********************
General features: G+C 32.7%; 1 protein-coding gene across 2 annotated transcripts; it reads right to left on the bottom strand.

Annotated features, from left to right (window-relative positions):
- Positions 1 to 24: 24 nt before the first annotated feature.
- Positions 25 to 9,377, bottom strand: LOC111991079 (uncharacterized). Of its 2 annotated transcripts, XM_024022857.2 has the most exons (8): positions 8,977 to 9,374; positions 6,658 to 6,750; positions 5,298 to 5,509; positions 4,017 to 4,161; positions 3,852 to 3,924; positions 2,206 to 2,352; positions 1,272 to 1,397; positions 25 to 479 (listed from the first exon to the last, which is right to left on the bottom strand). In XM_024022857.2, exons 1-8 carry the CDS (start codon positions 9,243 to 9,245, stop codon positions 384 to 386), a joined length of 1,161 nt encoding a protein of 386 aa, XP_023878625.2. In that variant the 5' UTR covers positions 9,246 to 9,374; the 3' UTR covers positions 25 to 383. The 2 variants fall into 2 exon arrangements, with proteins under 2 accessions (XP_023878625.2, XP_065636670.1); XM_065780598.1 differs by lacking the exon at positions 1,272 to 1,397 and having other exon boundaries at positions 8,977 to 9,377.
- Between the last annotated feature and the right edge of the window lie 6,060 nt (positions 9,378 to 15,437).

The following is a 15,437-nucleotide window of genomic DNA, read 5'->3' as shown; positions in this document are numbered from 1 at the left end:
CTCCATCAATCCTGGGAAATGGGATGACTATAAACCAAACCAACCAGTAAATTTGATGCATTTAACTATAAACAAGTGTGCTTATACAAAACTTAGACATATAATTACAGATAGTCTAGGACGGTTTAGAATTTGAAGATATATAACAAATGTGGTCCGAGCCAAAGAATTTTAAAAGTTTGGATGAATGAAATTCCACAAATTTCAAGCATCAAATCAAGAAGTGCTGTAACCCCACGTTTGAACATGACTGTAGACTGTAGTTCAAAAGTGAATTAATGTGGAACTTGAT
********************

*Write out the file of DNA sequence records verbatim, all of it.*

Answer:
General features: G+C 32.7%; 1 protein-coding gene across 2 annotated transcripts; it reads right to left on the bottom strand.

Annotated features, from left to right (window-relative positions):
- Positions 1 to 24: 24 nt before the first annotated feature.
- Positions 25 to 9,377, bottom strand: LOC111991079 (uncharacterized). Of its 2 annotated transcripts, XM_024022857.2 has the most exons (8): positions 8,977 to 9,374; positions 6,658 to 6,750; positions 5,298 to 5,509; positions 4,017 to 4,161; positions 3,852 to 3,924; positions 2,206 to 2,352; positions 1,272 to 1,397; positions 25 to 479 (listed from the first exon to the last, which is right to left on the bottom strand). In XM_024022857.2, exons 1-8 carry the CDS (start codon positions 9,243 to 9,245, stop codon positions 384 to 386), a joined length of 1,161 nt encoding a protein of 386 aa, XP_023878625.2. In that variant the 5' UTR covers positions 9,246 to 9,374; the 3' UTR covers positions 25 to 383. The 2 variants fall into 2 exon arrangements, with proteins under 2 accessions (XP_023878625.2, XP_065636670.1); XM_065780598.1 differs by lacking the exon at positions 1,272 to 1,397 and having other exon boundaries at positions 8,977 to 9,377.
- Between the last annotated feature and the right edge of the window lie 6,060 nt (positions 9,378 to 15,437).

The following is a 15,437-nucleotide window of genomic DNA, read 5'->3' as shown; positions in this document are numbered from 1 at the left end:
CTCCATCAATCCTGGGAAATGGGATGACTATAAACCAAACCAACCAGTAAATTTGATGCATTTAACTATAAACAAGTGTGCTTATACAAAACTTAGACATATAATTACAGATAGTCTAGGACGGTTTAGAATTTGAAGATATATAACAAATGTGGTCCGAGCCAAAGAATTTTAAAAGTTTGGATGAATGAAATTCCACAAATTTCAAGCATCAAATCAAGAAGTGCTGTAACCCCACGTTTGAACATGACTGTAGACTGTAGTTCAAAAGTGAATTAATGTGGAACTTGAT